The Aesthetic Evolution of Digital Sculpture(con't)
Digital sculpture -- A Trojan Horse?
Comprising a variety of different forms and activities,
the term digital or virtual sculpture (not to mention the terms infosculpture,
robosculpture or telesculpture), is particularly encompassing and consequently
might be slightly confusing for those who aren't immersed in the digital
Taking a look at the respective works of digital sculptors,
one immediately recognizes the hybrid nature of the art form. Some of
the artists use various digital technologies to create physical objects
while others design sculptures that exclusively exist in the virtual realm.
Robert Michael Smith
feels that "most
of us have come to accept that digital sculpture refers to objects manufactured
through CAD/CAM, CNC milling and/or Rapid Prototyping processes while
virtual sculpture refers to work functioning within various venues, such
as cyberspace/Virtual Reality/3D Animation." The boundaries are fluid
and Smith is comfortable with the title "digital sculptor" as a shorthand
explanation of his experiments with digital technologies for sculpture
design, production, presentation, and broadcasting.
|I do think it is important to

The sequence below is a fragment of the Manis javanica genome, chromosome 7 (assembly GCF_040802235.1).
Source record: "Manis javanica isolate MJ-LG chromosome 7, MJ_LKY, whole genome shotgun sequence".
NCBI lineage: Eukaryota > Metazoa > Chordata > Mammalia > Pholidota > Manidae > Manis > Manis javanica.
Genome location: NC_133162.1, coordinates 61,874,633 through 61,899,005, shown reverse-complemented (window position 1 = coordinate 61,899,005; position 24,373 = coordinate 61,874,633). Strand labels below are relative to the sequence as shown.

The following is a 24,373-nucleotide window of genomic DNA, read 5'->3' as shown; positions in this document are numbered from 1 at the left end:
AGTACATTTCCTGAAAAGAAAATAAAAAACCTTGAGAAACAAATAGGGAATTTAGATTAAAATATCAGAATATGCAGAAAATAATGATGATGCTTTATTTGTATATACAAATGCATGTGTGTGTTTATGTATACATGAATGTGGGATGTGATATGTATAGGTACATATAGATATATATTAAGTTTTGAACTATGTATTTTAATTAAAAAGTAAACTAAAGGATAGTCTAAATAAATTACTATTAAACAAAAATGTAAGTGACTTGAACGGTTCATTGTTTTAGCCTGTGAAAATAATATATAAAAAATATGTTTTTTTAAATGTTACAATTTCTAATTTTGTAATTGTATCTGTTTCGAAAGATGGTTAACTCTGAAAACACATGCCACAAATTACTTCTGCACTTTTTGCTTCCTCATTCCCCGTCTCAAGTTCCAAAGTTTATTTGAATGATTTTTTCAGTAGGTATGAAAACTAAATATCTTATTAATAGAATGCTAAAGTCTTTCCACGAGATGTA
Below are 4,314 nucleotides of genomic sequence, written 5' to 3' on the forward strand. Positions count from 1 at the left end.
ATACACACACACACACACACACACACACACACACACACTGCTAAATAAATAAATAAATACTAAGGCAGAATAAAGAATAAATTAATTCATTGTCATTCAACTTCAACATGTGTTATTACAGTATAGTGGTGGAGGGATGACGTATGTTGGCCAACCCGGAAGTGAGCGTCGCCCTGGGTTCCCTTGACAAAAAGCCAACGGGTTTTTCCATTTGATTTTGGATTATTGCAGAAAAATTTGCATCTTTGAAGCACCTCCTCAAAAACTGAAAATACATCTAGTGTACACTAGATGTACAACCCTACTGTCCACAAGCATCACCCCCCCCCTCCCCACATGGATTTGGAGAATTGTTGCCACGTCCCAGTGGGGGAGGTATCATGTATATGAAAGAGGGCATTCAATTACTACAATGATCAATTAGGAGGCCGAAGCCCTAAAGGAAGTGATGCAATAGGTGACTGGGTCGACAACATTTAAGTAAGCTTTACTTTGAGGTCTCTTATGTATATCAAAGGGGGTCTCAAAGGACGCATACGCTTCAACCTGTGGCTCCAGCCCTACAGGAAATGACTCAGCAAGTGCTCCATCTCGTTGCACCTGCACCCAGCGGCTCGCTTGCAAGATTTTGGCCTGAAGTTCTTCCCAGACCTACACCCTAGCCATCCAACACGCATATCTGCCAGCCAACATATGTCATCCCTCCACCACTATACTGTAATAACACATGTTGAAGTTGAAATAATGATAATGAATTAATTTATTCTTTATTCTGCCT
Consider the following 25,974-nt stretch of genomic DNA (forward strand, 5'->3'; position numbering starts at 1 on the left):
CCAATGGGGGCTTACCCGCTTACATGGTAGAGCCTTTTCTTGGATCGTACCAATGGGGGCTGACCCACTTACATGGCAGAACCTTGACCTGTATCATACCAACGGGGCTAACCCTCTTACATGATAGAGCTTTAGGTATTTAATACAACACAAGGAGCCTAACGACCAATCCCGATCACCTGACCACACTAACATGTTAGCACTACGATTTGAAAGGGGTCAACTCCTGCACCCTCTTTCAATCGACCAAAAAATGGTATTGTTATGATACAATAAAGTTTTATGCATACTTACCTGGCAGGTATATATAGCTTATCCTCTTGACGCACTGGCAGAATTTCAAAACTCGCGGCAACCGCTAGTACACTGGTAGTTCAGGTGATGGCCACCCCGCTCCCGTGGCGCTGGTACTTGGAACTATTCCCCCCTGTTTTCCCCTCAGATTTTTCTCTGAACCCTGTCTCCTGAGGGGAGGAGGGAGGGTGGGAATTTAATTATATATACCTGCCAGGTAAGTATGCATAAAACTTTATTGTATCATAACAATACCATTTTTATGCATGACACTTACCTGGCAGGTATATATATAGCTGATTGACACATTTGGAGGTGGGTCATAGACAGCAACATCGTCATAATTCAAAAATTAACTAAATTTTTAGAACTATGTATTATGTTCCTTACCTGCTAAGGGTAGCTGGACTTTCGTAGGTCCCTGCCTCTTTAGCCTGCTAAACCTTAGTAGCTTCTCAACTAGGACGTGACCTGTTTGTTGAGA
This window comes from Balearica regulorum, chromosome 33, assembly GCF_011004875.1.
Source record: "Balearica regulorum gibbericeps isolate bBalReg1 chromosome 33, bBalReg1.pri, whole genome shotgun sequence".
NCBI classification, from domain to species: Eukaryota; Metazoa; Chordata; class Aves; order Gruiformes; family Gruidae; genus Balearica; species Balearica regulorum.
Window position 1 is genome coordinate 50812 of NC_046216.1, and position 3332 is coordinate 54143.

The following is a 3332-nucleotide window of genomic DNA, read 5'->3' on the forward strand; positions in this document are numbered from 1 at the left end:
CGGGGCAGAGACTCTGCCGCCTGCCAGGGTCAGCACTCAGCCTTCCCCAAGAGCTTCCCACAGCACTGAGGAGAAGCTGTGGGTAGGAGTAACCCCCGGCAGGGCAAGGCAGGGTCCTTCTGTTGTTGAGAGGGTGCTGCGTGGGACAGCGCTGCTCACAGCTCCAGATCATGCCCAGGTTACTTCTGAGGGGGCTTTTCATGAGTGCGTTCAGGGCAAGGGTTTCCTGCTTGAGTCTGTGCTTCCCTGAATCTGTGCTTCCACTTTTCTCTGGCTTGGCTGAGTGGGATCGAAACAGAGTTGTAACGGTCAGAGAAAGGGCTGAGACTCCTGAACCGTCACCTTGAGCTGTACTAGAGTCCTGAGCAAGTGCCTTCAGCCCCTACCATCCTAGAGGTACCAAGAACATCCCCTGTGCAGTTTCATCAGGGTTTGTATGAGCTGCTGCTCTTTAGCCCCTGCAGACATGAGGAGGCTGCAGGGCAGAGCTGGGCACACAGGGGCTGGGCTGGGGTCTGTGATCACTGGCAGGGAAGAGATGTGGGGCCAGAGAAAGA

distinguish between work that is strictly "computer-based" (as with
any CAD object, VRML, etc.) and is experienced THROUGH the computer
screen (Virtual Sculpture) versus objects that have been produced using
computer-controlled manufacturing machines (CNC, STL, LOM, FDM, etc.)
and are experienced THROUGH the body (Digital Sculpture). - Dan
Most of the sculptors don't feel that the label "digital" distracts
from the specifics of the art they are creating -- as Keith
Brown points out, "art should, in any case, transcend the medium"
-- and seem to understand themselves primarily as sculptors minus classifying
additions such as computer, virtual or digital. Smith, for example,
sees himself as an object maker who happens to make virtual sculptures
for experimental concept/content development, and Michael
Rees emphasizes that the minute he would see another valuable
way to conduct meaning in his sculpture, he would employ it, be it computer-related
|I don't feel that the term digital
sculpture, which is still developing associations, has evolved to the
point of implying limits to its possible applications. - Derrick
It may very well be that there is less confusion on the
creator than the reception end. Reductionist effects of the label electronic
art in general may be traced in the writings of journalists and critics
and sometimes lead to confusion in institutions, as Christian
He recounts that his request for support from the French Cultural Ministry
for a piece utilizing 3D and rapid prototyping led to a discussion with
a friendly delegate who wasn't sure if the Multimedia Committee or the
Sculpture Committee would be the responsible department. Lavigne made
a convincing argument that he was going to create a physical object
-- in his humble opinion, a sculpture. He compares the label "digital
sculpture" to a Trojan horse that allows to parade original art works